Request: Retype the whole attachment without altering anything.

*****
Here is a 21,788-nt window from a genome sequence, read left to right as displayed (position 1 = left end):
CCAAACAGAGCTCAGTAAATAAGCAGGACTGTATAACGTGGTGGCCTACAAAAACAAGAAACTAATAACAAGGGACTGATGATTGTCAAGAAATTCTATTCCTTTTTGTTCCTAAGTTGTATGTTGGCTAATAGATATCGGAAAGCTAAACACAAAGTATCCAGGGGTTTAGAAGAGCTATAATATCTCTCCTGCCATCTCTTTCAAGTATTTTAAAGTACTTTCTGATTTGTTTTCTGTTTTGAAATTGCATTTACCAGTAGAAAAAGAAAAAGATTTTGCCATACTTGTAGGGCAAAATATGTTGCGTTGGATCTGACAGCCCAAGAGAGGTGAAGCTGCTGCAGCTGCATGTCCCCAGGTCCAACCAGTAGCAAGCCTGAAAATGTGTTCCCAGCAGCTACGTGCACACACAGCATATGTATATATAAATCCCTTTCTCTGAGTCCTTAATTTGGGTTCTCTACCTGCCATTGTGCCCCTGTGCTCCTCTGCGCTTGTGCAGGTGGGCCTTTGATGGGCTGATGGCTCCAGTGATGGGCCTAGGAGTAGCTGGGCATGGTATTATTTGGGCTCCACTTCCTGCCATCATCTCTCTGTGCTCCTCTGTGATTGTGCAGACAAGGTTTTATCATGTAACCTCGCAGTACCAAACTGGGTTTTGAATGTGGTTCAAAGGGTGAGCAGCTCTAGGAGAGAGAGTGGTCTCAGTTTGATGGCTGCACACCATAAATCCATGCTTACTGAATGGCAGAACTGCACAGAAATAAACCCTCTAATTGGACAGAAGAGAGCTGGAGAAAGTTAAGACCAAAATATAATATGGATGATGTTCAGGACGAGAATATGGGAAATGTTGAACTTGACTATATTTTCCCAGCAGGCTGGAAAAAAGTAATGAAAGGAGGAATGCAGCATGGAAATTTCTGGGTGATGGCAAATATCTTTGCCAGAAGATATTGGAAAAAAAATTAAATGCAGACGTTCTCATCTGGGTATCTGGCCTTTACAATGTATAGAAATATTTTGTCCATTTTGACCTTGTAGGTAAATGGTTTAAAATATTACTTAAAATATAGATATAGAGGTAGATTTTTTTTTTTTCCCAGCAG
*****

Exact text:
Here is a 21,788-nt window from a genome sequence, read left to right as displayed (position 1 = left end):
CCAAACAGAGCTCAGTAAATAAGCAGGACTGTATAACGTGGTGGCCTACAAAAACAAGAAACTAATAACAAGGGACTGATGATTGTCAAGAAATTCTATTCCTTTTTGTTCCTAAGTTGTATGTTGGCTAATAGATATCGGAAAGCTAAACACAAAGTATCCAGGGGTTTAGAAGAGCTATAATATCTCTCCTGCCATCTCTTTCAAGTATTTTAAAGTACTTTCTGATTTGTTTTCTGTTTTGAAATTGCATTTACCAGTAGAAAAAGAAAAAGATTTTGCCATACTTGTAGGGCAAAATATGTTGCGTTGGATCTGACAGCCCAAGAGAGGTGAAGCTGCTGCAGCTGCATGTCCCCAGGTCCAACCAGTAGCAAGCCTGAAAATGTGTTCCCAGCAGCTACGTGCACACACAGCATATGTATATATAAATCCCTTTCTCTGAGTCCTTAATTTGGGTTCTCTACCTGCCATTGTGCCCCTGTGCTCCTCTGCGCTTGTGCAGGTGGGCCTTTGATGGGCTGATGGCTCCAGTGATGGGCCTAGGAGTAGCTGGGCATGGTATTATTTGGGCTCCACTTCCTGCCATCATCTCTCTGTGCTCCTCTGTGATTGTGCAGACAAGGTTTTATCATGTAACCTCGCAGTACCAAACTGGGTTTTGAATGTGGTTCAAAGGGTGAGCAGCTCTAGGAGAGAGAGTGGTCTCAGTTTGATGGCTGCACACCATAAATCCATGCTTACTGAATGGCAGAACTGCACAGAAATAAACCCTCTAATTGGACAGAAGAGAGCTGGAGAAAGTTAAGACCAAAATATAATATGGATGATGTTCAGGACGAGAATATGGGAAATGTTGAACTTGACTATATTTTCCCAGCAGGCTGGAAAAAAGTAATGAAAGGAGGAATGCAGCATGGAAATTTCTGGGTGATGGCAAATATCTTTGCCAGAAGATATTGGAAAAAAAATTAAATGCAGACGTTCTCATCTGGGTATCTGGCCTTTACAATGTATAGAAATATTTTGTCCATTTTGACCTTGTAGGTAAATGGTTTAAAATATTACTTAAAATATAGATATAGAGGTAGATTTTTTTTTTTTCCCAGCAG